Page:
I have been a newspaper reporter and editor, an ad copywriter, a college professor and a high school teacher. But, never have I really been anything other than a story-teller. It has taken me a while to realize my true calling. Like storytellers everywhere, I hope to catch The Big One. By that, I mean I wish to wake up one morning with a great, I mean, a really great, story lodged in the net of my imagination.
The Digger, a young adult mystery, is my second published novel. His Second Choice is a contemporary romance set in the Bahamas.
I live in Englewood, Colorado.
I sat on a park bench in my new town of Hogan, Colorado. While I’d been sitting there, the sky turned from bright blue to denim, with a ribbon of gold lining the purple mountains. A duck pond stretched out in front of me, with a jogging path circling around it.
The park was pretty enough to be a file on Flickr, so why did I feel so bad? Because I didn’t belong in Colorado, that’s why. We—my mom and I—had been living in this town for just two weeks. It sure didn’t feel like home. North Carolina felt like home.
Two little girls, a toddler and her older sister, ran up to some ducks swimming near the bank and tossed pieces of bread at them. The girls’ mom and dad sat on a blanket nearby and put away picnic things. A sharp breeze rustled up golden leaves on the ground and danced them around tree trunks.
I thought of my dad and got all sad. He used to take me to the park when I was little and he was home on leave. But Afghanistan is on the other side of the world. It sucked having my dad over there, even if his job was important.
My friends would’ve made me feel better, but they were on the East Coast. They always made me feel better when I was down. Also, my friends were fine with how I looked—freckles across my nose, my hair the color of a brown paper bag, and a pencil-thin, twelve-year-old body that wouldn’t fill out no matter how much I ate.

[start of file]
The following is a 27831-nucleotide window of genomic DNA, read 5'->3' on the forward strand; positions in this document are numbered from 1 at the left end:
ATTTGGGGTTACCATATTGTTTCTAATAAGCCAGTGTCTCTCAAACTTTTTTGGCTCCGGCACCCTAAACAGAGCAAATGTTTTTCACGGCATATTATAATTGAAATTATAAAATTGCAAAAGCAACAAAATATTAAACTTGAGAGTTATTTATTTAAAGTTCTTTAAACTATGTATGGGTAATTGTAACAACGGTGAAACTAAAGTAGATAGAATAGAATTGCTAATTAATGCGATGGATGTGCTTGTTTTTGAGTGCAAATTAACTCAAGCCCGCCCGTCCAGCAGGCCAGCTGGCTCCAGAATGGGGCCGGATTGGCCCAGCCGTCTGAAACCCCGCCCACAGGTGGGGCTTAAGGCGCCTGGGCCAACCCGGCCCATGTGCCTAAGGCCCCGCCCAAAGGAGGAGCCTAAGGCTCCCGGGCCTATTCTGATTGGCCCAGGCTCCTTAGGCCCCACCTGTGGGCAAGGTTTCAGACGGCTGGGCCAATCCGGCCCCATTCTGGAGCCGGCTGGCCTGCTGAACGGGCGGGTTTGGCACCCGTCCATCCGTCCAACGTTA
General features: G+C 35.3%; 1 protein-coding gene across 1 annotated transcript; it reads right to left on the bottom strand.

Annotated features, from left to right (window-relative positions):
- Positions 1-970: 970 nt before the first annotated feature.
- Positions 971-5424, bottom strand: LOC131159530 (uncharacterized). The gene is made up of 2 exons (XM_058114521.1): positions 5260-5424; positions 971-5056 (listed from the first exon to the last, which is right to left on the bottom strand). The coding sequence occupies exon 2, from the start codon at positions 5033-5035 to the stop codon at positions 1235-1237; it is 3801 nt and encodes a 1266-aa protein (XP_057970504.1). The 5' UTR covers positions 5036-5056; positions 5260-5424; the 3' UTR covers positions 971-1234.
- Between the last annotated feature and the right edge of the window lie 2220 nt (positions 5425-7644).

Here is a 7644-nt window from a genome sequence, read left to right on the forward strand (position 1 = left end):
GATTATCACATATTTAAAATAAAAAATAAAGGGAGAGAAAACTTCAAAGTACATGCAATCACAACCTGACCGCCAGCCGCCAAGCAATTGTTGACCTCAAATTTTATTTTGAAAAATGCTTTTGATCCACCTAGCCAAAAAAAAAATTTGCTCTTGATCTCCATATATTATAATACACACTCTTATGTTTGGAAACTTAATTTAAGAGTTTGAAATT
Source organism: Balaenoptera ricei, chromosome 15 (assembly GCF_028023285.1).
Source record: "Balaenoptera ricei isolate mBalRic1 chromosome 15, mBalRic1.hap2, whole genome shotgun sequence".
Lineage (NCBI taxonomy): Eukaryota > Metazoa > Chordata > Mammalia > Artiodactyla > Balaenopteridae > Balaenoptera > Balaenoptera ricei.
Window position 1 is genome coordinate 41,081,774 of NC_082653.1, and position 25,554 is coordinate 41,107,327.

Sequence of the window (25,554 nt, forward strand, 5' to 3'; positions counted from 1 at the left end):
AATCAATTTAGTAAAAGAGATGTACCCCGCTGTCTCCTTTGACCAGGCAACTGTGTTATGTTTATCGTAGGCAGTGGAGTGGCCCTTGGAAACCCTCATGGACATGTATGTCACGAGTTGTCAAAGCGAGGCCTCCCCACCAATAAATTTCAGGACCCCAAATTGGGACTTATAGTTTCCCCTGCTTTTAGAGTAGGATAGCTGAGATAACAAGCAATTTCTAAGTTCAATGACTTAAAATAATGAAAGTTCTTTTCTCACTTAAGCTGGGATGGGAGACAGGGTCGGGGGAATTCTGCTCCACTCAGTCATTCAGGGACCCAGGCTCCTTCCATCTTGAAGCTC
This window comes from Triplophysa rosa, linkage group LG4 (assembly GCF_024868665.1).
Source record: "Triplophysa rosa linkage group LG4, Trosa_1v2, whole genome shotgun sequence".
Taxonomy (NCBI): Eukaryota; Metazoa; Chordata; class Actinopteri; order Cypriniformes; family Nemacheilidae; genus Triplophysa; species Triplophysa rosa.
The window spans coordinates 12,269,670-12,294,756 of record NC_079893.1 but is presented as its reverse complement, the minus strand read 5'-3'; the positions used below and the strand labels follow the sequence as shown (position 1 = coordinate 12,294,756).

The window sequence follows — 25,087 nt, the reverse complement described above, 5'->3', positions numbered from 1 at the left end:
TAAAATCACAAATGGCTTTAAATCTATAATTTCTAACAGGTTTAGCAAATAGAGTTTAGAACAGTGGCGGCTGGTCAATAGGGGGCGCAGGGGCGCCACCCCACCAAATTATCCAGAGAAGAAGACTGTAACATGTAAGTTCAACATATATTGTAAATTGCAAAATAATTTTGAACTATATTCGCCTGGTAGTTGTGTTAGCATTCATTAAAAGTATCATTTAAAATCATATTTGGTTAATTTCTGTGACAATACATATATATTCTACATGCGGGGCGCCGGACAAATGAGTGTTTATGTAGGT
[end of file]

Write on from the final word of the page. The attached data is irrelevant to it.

Tears welled in my eyes, but I blinked them away. My dad said you don’t gain anything by feeling sorry for yourself. I looked up and saw the girls and their mom and dad gathering up their blanket to leave. To my right, two high-school-age boys finished their tennis match and walked off toward a parked car.
Brrrr. The chilly breeze ruffled my hair.
My cell phone beeped. I pulled it out of my pocket and read a text.
“Where R U? It’s dark. Get home.”
Dark? I looked at the sky and could still make out the mountain ridge, so it wasn’t actually dark. Only getting dark. Guess I wasn’t the only one in my family who exaggerated. But I couldn’t win an argument with my mom, so I got up to go home.
I would need to walk around the tennis court to reach the street, and then on to my house. But that was the long way around, and I was in kind of a hurry. A much quicker way would be to cut through a grove of trees on a strip of land that lay on the other side of a wooden fence.
I walked away from the duck pond toward that fenced-off area. For a few seconds, I stood in front of the low-slung fence. On the other side, the trees were thick, tall evergreens, like ones found in a really cool forest. There was a tacked-up sign with words on it: ‘Hogan Development Project.’
I shifted from one foot to the other, thinking that the area sure wasn’t developed yet so there might be critters in there. My Uncle John, who was partly the reason we moved to Hogan, warned me that wild animals—foxes, coyotes, and such—could sometimes be spotted in town. It’s because they get hungry and can’t find anything to eat in the wild.
“Don’t bother them, and they won’t bother you, Cammie.”
No problem. I listened because my mom’s brother is Hogan’s police chief. He should know what goes on in the town.
I figured I might as well take the shortcut. I could hear my dad’s voice in my head and imagine his proud face when he bragged about me. “Cammie loves camping, just like I do. She’s not a bit afraid of being in the outdoors.”
My sadness went away a little as I jumped over the fence, took a dirt path leading into the grove of trees, and thought how much my dad would like it.
Later, I realized that everything would have turned out differently if I’d done the smart thing and gone the long way around.
Don't forget to leave Mary a comment and she will get back to you! Once you do you will be entered into the drawing for a copy of The Digger!!
Thanks again Mary and thanks to my readers joining in!!